Hopewell Culture National Historic Park

Hopewell Culture center is dedicated to the native people\’s recognized by their constructions and earth building projects.  This culture pre-dates the native tribes that later resided in the same region, spanning from the east coast to the Mississippi river.  There are only a few remaining earthen mounds left of this diverse culture.

Our weekend adventures in Ohio were coming to a close.  We had to traverse from Ohio back to Philadelphia this day.  But before we did the long trek home, we wanted to explore one more place; the Hopewell Culture National Historic Park.  A very early start helped make  this possible.  We arrived at Hopewell Culture park and went on a Day of Discovery.

Scrambling to do it all in one day

It was an early start to our day. I took Tom and his kids to the airport for a very early flight, then Carol and I killed some time at breakfast while waiting for opening hours at the National Air Museum in Wrights Patterson AFB.  We had to return to the museum before leaving the state to get passport stamps for our new stamp books.

Well.  We didn\’t have to go.  I just needed to get more stamps in my new stamp log book.  After getting our stamps (and a few tourist trinkets), we headed down to the Hopewell Culture park.

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Correctional Facility on Left


As we made our way along the route, I was surprised to see a massive prison center dominating the left side of the road.  I think the size alone was surprising. I found myself glancing left when the park entrance was on the right, nestled in a wooded area.  If I was a prisoner and somehow managed to escape – I would bolt into the trees across the street.  Of course, I couldn\’t run across the street without losing my breath, so we all know my escape attempt would fail before I left the parking lot.

Hopewell Culture on Right


I pulled into the Hopewell National Park and headed straight for the visitor\’s center.  Carol and I collected our passport stamps and then sat in the small movie theater to watch a video about the Hopewell Culture. I learned the park was named after a culture that predated the more recognizable Native People tribes that also shared the region at later times.  The video explains how the Hopewell people spread across much of the United States, focused along the rivers. The mounds were created by these Hopewell people and archaeologists identify the Hopewell culture by earthen works and their artifacts.  The video presented us with a quandary:  how did a people without writing convey precise measurements and construction guidelines?



There was a small museum at the Visitor Center, and it contained some amazingly beautiful items.  There were several copper items on display that were simply exquisite. There were also several maps of the region showing the remaining mound structures in the region.  I wish I could explore more and visit all of the mound sites in the region. But time was limited.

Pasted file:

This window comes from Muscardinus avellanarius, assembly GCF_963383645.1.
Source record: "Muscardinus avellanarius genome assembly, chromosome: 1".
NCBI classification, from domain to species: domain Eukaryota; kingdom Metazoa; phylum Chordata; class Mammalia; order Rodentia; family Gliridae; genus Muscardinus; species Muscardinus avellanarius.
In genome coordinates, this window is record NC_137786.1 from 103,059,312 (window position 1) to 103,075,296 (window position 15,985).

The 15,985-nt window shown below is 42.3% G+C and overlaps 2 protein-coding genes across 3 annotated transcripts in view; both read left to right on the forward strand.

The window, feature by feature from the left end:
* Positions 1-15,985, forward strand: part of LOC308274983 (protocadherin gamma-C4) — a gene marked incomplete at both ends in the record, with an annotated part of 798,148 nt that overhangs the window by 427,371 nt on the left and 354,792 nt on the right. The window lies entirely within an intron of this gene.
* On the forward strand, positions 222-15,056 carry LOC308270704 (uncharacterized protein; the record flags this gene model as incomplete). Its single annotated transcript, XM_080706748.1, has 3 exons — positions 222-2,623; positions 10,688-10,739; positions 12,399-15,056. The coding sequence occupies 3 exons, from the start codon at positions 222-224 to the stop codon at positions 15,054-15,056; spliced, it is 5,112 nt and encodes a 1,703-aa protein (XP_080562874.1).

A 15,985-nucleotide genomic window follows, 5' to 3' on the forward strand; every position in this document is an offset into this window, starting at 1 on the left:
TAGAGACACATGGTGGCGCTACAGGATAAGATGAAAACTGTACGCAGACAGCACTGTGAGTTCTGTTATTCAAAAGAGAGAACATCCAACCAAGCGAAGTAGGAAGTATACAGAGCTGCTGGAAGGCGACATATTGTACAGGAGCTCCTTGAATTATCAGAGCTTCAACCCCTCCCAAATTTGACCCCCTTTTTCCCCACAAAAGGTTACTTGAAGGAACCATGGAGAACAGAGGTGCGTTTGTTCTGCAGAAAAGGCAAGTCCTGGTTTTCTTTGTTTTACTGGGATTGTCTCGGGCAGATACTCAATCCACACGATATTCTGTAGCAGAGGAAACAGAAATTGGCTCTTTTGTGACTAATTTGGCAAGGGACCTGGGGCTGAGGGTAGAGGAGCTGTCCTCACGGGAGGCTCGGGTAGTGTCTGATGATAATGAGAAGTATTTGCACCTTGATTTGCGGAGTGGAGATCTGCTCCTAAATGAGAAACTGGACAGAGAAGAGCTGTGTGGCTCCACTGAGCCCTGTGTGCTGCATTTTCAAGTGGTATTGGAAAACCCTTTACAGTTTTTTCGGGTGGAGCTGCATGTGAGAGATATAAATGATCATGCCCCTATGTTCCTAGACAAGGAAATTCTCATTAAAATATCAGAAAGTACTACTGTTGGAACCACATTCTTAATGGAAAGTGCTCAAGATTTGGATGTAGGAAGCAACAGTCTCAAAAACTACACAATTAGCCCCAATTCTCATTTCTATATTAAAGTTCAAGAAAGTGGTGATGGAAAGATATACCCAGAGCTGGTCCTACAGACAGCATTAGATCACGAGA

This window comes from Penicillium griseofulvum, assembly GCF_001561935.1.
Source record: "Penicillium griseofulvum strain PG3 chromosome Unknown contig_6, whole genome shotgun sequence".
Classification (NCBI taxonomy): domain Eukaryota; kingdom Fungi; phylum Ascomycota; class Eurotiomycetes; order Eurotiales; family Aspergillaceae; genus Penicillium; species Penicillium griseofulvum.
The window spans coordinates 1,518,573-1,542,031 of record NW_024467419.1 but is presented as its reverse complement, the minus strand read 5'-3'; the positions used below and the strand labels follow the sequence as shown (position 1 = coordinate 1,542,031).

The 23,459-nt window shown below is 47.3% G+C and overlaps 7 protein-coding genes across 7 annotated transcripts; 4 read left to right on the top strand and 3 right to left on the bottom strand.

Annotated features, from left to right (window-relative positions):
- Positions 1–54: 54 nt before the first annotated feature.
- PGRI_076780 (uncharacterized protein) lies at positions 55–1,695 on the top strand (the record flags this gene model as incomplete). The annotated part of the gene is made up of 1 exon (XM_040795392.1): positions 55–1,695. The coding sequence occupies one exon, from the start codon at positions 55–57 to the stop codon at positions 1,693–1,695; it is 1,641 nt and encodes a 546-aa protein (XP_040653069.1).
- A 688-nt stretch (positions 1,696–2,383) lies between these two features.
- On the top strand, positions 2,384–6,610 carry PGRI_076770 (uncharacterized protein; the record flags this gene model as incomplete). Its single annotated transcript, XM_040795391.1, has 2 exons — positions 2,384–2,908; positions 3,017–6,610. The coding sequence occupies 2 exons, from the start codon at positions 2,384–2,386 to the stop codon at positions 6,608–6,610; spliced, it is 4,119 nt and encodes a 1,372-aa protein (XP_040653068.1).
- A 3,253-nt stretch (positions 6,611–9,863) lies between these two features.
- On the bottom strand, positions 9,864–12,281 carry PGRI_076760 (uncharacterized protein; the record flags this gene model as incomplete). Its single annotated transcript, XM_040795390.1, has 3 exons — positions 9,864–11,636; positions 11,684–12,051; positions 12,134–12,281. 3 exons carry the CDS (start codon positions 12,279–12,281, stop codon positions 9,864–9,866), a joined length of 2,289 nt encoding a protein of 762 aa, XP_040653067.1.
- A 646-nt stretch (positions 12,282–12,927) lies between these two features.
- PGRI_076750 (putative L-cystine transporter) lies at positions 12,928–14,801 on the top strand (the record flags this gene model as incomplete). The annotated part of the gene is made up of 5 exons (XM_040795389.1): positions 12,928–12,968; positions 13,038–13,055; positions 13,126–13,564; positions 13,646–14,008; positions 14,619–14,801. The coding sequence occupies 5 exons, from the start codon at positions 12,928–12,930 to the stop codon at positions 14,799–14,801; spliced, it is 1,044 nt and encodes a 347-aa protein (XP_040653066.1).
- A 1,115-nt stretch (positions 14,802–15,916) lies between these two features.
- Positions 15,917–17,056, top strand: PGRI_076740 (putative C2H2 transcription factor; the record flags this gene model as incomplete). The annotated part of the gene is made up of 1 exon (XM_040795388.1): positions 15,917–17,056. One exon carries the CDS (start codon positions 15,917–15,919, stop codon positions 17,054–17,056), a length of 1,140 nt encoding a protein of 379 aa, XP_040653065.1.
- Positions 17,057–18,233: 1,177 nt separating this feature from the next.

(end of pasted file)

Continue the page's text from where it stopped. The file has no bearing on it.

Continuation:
After a while we headed outside into the hot noon sun to explore the mound structure.  A well maintained path leads you into a grassy field and between the border edge of the mound structure itself.  The large, square border encloses the mounds themselves, which are sprinkled inside. There was one long elliptical mound and one taller conical mound in the complex.  Carol and I strolled around, reading the informational signs and imagining the history.

Who mowed this mess?

In all of the art work depicting the Hopewell people, the mound regions were always well manicured lawns.  So I have to ask: did they maintain these grounds as depicted?  Was that something we knew? Or was it just easier to draw low cut grass?   Was the mound region actually filled with wild flowers and knee-high grasses?  Or was it kept low cut?  Were there trails made by simply stomping along a path?  Or did they let goats roam inside and keep the growth to a minimal?

Who mowed this mess?  I need to know!


Police absolutely everywhere on highways

It was time to hit the road. Carol and I turned Nimbus east and we started to head home. As soon as we hit the Interstates, we noticed a heavy police presence.  At first we thought it was just a dense location of police pulling speeders over. But after several miles we clocked it: there was a police or state trooper with a pulled-over car nearly every five miles. The police count was in the dozens.

I put the car on cruise and happily did the speed limit, but BOY were they out in force.  At one speed trap, we crested a hill and found four police cars pulled over giving out tickets in one tiny stretch of highway. One cop had managed to pull over more than one car. The entire shoulder was packed with cops and cars, and tickets were flying.  After this holiday weekend, I think Ohio filled their coffers with ticket gold.

Thankfully I completed the road trip without a speeding ticket or accident. I\’m always grateful when a trip end safely.

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